The EU will call on the US to seize a “once-in-a-generation” opportunity to forge a new global alliance, in a detailed pitch to bury the tensions of the Trump era and meet the “strategic challenge” posed by China. A draft EU plan for revitalising the transatlantic partnership, seen by the Financial Times, proposes new co-operation on everything from digital regulation and tackling the Covid-19 pandemic to fighting deforestation.
The paper, prepared by the European Commission, says the EU-US partnership needs “maintenance and renewal” if the democratic world is to assert its interests against “authoritarian powers” and “closed economies [that] exploit the openness our own societies depend on”. The Il-page set of draft policy proposals, entitled “a new EU-US agenda for global change”, includes an appeal for the EU and US to bury the hatchet on persistent sources of transatlantic tension, such as Europe’s push for greater taxation of US tech giants.
It proposes the EU and US join forces to operate on the development and dissemination of Covid-19 vaccines and joint work to reform the World Health Organization.
The blueprint reflects the optimism and sheer relief in Brussels about the prospect of working with the incoming US administration, but also concern that years of scratchy transatlantic relations have given the geopolitical initiative to Beijing. The document backs president-elect Joe Biden’s idea for a summit of democracies, and says that the new transatlantic agenda should be “the linchpin of a new global alliance of like-minded partners”.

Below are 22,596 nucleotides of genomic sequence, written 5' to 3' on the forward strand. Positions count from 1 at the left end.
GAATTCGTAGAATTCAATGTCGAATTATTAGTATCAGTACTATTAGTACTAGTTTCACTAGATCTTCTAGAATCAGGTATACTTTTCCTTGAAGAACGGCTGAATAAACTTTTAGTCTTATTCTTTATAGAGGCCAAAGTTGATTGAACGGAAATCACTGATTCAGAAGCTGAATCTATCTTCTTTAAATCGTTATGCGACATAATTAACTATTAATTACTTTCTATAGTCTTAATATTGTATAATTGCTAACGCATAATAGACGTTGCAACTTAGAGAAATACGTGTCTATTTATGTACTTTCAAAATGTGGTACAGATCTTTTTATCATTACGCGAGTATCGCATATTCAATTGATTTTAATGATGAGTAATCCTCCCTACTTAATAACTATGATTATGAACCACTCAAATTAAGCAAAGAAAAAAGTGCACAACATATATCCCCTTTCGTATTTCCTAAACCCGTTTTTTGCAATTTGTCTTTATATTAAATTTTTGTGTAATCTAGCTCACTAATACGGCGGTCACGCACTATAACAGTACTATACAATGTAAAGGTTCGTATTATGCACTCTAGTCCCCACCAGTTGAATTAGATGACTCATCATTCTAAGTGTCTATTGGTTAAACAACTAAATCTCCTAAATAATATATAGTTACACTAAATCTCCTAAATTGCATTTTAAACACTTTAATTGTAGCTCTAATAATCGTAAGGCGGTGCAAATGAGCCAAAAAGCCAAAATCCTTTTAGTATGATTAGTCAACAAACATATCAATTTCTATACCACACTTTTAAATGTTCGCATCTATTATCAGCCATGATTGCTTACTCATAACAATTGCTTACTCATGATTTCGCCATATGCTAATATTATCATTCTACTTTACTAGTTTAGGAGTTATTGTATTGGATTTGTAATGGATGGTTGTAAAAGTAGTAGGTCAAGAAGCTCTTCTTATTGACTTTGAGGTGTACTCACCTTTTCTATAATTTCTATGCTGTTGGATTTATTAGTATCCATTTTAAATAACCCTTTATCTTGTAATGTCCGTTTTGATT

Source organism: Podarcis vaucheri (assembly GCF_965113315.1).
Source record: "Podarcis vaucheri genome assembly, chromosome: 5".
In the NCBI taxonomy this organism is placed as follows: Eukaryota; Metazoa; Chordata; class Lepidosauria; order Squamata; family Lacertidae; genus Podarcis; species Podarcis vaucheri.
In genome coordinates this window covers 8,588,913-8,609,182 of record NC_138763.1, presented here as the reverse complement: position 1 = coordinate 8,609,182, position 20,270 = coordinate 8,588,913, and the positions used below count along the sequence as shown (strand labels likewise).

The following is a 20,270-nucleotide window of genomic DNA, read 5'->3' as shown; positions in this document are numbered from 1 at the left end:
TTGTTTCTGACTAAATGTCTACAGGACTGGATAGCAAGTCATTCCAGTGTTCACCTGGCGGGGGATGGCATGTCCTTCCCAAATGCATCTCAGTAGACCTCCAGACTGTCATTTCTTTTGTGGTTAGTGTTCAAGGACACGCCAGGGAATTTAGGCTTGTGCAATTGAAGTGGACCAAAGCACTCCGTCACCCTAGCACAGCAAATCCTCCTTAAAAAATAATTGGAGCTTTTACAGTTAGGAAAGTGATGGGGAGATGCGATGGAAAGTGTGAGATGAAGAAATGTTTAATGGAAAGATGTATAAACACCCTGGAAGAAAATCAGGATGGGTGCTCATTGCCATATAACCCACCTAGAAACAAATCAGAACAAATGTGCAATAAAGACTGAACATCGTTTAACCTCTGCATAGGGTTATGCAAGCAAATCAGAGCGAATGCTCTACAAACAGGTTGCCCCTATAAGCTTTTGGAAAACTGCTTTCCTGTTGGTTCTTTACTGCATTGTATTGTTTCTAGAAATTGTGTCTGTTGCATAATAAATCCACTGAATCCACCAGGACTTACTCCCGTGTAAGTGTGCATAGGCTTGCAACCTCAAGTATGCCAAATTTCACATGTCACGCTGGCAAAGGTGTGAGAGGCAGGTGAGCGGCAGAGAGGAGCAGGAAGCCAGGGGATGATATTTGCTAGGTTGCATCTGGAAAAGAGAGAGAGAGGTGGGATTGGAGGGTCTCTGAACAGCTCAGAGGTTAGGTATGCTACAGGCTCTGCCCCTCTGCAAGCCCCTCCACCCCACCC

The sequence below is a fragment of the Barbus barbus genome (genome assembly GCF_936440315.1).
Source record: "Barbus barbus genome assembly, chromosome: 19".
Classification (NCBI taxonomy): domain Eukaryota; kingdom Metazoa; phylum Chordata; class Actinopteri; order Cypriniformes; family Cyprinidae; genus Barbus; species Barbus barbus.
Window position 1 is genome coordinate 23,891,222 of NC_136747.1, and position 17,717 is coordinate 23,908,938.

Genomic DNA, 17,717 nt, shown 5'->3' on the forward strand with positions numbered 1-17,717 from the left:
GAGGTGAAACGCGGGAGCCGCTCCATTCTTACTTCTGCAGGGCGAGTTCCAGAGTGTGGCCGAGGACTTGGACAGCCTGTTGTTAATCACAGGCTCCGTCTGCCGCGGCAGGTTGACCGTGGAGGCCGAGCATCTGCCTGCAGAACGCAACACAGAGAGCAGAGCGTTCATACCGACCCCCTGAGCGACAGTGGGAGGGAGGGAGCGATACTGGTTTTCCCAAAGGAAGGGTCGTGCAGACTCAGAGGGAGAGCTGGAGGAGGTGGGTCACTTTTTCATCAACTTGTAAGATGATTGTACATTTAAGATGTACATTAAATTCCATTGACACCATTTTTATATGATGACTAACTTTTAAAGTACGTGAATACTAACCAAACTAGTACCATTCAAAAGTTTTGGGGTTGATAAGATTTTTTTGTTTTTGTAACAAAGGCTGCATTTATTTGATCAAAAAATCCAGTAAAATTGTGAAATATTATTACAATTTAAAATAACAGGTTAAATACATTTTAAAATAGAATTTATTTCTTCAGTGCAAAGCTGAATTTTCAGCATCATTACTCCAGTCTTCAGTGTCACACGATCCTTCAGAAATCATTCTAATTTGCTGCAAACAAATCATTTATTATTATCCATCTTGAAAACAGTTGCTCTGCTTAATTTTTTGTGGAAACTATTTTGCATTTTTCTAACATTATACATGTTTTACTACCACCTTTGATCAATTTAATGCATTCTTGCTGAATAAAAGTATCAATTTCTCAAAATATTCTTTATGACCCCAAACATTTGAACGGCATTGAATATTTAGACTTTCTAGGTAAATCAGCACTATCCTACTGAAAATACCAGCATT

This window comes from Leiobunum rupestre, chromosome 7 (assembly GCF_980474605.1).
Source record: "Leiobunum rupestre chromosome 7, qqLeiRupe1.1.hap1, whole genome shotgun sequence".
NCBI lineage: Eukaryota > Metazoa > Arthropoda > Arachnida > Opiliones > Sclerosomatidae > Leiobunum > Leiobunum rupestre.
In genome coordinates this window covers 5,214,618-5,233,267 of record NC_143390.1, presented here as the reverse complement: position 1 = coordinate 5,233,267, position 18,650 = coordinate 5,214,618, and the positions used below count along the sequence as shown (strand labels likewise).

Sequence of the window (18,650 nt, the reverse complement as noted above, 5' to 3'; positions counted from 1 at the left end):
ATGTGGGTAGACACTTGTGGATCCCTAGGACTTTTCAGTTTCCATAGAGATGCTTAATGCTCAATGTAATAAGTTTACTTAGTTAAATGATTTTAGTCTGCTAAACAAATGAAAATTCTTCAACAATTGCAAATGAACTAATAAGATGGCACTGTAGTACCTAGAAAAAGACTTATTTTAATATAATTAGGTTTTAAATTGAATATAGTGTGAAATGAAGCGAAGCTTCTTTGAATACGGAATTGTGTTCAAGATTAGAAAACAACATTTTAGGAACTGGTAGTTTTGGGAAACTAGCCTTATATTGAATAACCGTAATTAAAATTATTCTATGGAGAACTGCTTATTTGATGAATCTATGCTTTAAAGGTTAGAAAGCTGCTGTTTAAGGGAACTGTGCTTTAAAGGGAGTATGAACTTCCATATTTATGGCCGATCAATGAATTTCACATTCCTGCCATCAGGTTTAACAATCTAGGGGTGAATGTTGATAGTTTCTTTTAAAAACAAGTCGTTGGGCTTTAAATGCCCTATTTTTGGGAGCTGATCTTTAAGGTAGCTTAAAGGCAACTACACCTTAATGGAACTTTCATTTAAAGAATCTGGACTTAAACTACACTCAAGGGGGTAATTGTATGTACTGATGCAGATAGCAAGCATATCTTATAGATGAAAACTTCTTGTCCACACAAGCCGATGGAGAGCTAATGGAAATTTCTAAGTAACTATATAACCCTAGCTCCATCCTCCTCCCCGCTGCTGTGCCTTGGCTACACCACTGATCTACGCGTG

The paper, produced jointly by the commission and the EU’s high representative for foreign policy, is expected to be submitted for endorsement by national leaders at a meeting on December 10-11. It suggests an EU-US Summit in the first half of 2021 as the moment to launch the new transatlantic agenda.
One of the acute frustrations in Brussels during the Trump years has been the US administration’s reluctance to co-ordinate the two powers’ responses to China, with the White House opting to pursue unilateral trade measures not only against Beijing but also the EU.
Recommended The paper says: “As open democratic societies and market economies, the EU and the US agree on the strategic challenge presented by China’s growing international assertiveness, even if we do not always agree on the best way to